As the name may suggest. Ping pong delay makes the sound ping-pong from left to right across the stereo field.
Below is a brief summary of some of the controls you are likely to see either on a delay pedal or on a delay plugin in your DAW software. The names of these do vary and you may not find them all on each pedal or plugin.
If you have a multi-functional delay pedal you may be able to choose the delay type. That will probably be from the list above but some pedals can have to wacky delay settings, so if the delay type isn’t listed here you may have to dig out the instruction manual.
Often displayed in milliseconds the delay time is usually the amount of time between when the note is played and when the repeated note sounds. On a pedal, you are not going to be able to dial in an exact delay time so you just use this as a rough guide. On some delay pedals to get around this you can select a delay time ‘range’ so you have a rough idea what the delay time will be within a certain range but it won’t be exact.
However, for a digital delay plugin, you can often program the delay time very precise amounts as the exact time in milliseconds will be displayed.
The feedback setting will control the number of times the note repeats. If you have the feedback dialled all the way down you may only hear the note repeated once.
The level setting controls the volume of the repeated notes. So if you have this dial turned all the way down the repeated notes will barely be audible, whereas if you have it turned up the notes will repeat at the same level as the note you just played.
With effects, you will often see a signal labelled as ‘dry and ‘wet’. Quite worrying words to be using around electronic equipment.
These words are used to describe the amount of the effect that is applied to your original sound. The ‘dry’ signal is the original unaltered sound. So if you have the knob set to 0 or 100% dry then you will hear non of the delay effect. But when you turn the dial up, you will add the percentage of ‘wet’ signal. The wet signal is the sound with the delay applied to it.
So you can mix the dry sound and wet sound together by a different amount to affect how extreme the delay effect sounds.
Some more classic delay tricks
This is the delay trick probably most well-known for it’s use by The Edge, the guitarist from the band U2 (see video below for what I mean). This type of delay very precisely programmes the delayed note to occur on the last 1/16th note of a beat.
All you then have to do is play 1/8th notes and the delay effect will create the illusion of faster scales being played.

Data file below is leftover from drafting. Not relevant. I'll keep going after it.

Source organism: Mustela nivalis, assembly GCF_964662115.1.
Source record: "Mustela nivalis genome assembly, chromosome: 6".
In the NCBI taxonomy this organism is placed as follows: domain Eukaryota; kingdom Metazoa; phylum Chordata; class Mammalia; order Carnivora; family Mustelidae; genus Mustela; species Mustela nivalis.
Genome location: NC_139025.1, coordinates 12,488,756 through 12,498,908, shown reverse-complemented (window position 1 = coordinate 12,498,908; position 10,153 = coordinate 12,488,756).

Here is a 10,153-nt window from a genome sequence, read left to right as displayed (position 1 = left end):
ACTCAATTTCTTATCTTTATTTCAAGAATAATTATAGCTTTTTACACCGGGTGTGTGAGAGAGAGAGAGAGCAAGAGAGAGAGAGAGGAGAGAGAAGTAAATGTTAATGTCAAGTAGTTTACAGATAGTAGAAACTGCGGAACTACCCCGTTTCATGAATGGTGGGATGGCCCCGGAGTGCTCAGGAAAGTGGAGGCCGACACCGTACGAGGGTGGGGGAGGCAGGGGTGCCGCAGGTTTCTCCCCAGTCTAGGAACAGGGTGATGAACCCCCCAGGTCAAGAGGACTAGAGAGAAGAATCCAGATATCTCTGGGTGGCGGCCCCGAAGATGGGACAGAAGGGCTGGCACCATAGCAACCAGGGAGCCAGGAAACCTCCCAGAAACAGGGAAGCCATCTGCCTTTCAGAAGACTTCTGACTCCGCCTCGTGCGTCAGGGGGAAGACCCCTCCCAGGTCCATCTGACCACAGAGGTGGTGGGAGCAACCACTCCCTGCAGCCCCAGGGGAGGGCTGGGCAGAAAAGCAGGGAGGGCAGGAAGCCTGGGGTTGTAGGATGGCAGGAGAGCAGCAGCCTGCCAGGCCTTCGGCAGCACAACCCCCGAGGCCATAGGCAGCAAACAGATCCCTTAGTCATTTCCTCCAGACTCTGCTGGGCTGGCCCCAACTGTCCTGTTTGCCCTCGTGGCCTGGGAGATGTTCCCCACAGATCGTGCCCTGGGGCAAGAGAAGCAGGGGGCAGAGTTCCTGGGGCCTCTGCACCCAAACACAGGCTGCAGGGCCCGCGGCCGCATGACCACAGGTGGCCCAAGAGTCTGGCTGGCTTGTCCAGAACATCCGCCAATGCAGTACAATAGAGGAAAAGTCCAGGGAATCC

If you want to calculate the delay time for this based on the beats per minute of your song use the formula:
240,000/BPM * 3 / 16
So for a song at 120 BPM you get 240,000/120 * 3 / 16 which gives 375m/s. So that is the delay time you want to set for dotted-eighth note delay.
When Should I use Reverb, Echo or Delay?
So now you know the difference between reverb echo and delay how do you know when to use which one?
There is no ‘correct’ answer to this question as it depends on the genre of music, the feel you want to create and the interaction between the instruments in the mix.
It is also commonplace to use the effects in combination with one another and so it isn’t necessarily a case of choosing one or the other.
You can record vocals in a room with natural reverb or echo to create the effects, i.e go into a church to record loads of reverb. But this more traditional method is not usually favoured in the modern day recording process, and let’s be honest, as musicians in the home studio we are unlikely to be able to record in a church whenever we want to lay down a vocal track…
So instead you are best off recording a ‘dry’ vocal. One without any reverb, delay or echo and then applying the effects after in the mixing process. This is handy as most of us are recording vocals in a small room such as a bedroom which probably has soft furnishings and carpets so the amount of natural reverb is going to be very low. Doing it this way allows a lot more control and you can really get the exact amount of effect for each track just right.
With all the techniques of adding effects below, I recommend creating separate tracks (i.e a reverb track) and then sending the vocals/ drums/other instruments through that track. That will allow you to adjust the level of the effect and will also save a lot of computing power because you can send multiple tracks through the same reverb channel.